Human Genetics 11/2003; 113(6):551-4. DOI:10.1007/s00439-003-1009-2 · 4.52 Impact Factor
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    ABSTRACT: A child and his mother were found to be mosaic for a small supernumerary marker chromosome (SMC) that was identified and characterized by means of fluorescent in situ hybridization. The marker chromosome was derived from the pericentromeric region of chromosome 2; the involvement of proximal 2q was determined by YAC probes. The proband was referred because of psychotic illness and mild mental retardation, whereas his mother presented only minor dysmorphisms. There are only a few published reports concerning SMC(2) or proximal 2q trisomy. We reviewed the previously reported cases in an attempt to establish genotype-phenotype correlations, which are particularly important when SMCs are identified in prenatal diagnosis.
    American Journal of Medical Genetics 08/2002; 111(3):319-23. DOI:10.1002/ajmg.10537 · 3.23 Impact Factor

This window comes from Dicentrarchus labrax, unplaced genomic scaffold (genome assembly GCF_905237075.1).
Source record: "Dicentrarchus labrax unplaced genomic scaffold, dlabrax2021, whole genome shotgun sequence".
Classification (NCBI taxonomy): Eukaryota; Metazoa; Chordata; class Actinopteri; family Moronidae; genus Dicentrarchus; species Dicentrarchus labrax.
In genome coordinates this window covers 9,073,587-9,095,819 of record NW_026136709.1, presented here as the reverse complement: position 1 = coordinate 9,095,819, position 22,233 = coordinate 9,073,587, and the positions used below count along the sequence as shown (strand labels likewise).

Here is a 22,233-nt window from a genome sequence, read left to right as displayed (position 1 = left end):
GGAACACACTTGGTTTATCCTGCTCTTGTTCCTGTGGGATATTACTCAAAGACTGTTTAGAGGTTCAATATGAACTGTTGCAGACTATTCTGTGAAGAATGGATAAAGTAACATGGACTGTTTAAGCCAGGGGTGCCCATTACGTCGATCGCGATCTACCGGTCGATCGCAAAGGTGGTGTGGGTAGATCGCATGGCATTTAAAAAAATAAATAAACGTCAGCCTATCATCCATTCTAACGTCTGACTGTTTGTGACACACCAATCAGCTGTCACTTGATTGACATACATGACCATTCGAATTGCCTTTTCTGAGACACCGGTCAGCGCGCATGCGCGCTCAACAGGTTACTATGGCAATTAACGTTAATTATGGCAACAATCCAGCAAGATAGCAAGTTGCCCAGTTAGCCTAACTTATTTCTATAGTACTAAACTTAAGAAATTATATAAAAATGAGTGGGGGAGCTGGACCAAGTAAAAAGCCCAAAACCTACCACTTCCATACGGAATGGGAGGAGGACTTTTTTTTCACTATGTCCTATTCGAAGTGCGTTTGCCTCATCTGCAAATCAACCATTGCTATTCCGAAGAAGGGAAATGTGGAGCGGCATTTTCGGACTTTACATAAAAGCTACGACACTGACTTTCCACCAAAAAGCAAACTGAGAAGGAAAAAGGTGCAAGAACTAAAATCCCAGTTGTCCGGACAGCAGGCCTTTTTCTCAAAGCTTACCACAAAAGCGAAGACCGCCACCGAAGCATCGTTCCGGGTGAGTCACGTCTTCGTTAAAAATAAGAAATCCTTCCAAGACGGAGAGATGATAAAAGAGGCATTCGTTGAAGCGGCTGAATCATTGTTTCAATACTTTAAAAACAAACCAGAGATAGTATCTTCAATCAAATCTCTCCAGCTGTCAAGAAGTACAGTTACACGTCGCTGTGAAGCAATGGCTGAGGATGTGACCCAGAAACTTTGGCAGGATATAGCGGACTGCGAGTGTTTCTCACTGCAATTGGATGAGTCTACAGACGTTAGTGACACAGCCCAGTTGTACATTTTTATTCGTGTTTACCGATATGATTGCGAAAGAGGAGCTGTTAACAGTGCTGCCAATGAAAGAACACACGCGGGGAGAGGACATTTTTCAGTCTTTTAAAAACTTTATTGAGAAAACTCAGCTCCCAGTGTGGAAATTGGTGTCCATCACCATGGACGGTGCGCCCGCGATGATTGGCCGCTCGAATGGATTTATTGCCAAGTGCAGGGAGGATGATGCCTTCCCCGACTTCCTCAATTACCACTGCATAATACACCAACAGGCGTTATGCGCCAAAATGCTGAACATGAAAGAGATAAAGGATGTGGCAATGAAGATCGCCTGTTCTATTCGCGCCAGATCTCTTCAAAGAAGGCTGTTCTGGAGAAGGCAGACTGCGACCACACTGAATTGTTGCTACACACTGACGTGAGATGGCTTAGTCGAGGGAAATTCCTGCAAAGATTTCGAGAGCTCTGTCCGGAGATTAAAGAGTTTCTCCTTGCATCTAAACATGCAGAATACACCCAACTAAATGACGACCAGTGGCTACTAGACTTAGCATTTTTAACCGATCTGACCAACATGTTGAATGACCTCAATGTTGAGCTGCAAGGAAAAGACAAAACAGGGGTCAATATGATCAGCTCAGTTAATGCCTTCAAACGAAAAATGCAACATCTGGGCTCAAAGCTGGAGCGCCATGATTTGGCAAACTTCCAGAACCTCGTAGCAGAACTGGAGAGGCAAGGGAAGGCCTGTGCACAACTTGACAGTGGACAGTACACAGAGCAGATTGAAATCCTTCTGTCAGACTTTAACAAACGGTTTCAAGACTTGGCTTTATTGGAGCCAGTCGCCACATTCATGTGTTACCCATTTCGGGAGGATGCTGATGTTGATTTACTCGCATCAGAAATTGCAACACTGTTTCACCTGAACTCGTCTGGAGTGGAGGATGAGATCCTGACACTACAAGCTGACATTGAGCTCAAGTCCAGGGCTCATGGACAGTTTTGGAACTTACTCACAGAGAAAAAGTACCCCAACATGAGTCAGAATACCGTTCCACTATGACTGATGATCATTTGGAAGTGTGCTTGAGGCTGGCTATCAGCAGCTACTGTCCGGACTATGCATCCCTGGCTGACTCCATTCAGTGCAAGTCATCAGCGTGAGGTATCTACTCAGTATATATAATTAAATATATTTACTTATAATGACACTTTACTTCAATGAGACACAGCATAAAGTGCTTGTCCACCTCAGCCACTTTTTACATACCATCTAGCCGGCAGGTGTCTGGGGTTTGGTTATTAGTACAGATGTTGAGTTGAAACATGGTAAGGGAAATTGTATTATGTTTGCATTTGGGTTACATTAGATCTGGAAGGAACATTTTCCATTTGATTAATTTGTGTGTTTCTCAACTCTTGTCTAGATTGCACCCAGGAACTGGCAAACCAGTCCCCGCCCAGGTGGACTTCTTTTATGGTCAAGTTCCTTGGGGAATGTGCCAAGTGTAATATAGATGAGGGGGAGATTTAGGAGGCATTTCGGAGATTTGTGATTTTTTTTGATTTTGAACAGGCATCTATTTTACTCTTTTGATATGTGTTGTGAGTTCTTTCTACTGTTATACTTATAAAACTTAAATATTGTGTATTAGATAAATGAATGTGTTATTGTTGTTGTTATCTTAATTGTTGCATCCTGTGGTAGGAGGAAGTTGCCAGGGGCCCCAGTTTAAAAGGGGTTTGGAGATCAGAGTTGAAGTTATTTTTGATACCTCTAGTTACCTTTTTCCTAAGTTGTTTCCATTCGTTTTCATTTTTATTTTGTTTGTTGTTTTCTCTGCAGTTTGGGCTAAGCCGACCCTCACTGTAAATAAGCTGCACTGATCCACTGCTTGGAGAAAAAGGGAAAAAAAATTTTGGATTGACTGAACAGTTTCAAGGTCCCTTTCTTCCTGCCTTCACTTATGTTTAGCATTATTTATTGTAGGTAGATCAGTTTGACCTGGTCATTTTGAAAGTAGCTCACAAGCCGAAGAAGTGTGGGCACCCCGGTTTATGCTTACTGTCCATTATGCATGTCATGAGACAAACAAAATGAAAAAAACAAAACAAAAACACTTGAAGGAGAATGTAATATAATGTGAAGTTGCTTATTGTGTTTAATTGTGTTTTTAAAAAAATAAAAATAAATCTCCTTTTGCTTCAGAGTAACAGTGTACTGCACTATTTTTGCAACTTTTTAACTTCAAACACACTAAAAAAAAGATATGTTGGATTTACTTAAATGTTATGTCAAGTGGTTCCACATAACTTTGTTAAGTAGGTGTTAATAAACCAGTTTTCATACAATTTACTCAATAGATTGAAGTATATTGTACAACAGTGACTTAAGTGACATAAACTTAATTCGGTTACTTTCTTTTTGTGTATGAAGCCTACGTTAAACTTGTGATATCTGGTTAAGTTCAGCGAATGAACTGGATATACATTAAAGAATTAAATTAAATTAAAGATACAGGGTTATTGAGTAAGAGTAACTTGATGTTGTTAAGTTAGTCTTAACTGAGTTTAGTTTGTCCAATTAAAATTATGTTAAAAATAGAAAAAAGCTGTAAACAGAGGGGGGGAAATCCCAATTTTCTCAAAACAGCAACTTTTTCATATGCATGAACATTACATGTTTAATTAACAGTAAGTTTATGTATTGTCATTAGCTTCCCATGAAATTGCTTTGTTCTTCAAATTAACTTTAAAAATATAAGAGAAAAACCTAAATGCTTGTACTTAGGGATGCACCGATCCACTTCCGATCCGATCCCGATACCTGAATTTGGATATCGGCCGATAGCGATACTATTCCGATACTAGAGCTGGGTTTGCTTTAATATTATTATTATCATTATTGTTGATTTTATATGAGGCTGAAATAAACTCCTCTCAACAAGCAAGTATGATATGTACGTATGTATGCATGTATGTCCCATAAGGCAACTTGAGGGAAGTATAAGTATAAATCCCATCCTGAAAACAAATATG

Publication Stats

247 Citations
72.27 Total Impact Points

Institutions

  • 2007–2013
    • Fondazione IRCCS Ca' Granda - Ospedale Maggiore Policlinico
      • Endocrinology and Diabetology
      Milano, Lombardy, Italy
  • 1998–2011
    • University of Milan
      • • Department of Biology and Genetics for Medical Sciences
      • • Faculty of Medicine
      Milano, Lombardy, Italy
  • 2003–2004
    • Istituti Clinici di Perfezionamento
      Milano, Lombardy, Italy
  • 2002
    • GENOMA Molecular Genetics Laboratory
      Roma, Latium, Italy
  • 2001
    • I.R.C.C.S. Istituto Auxologico Italiano
      • Laboratorio di Citogenetica
      Milano, Lombardy, Italy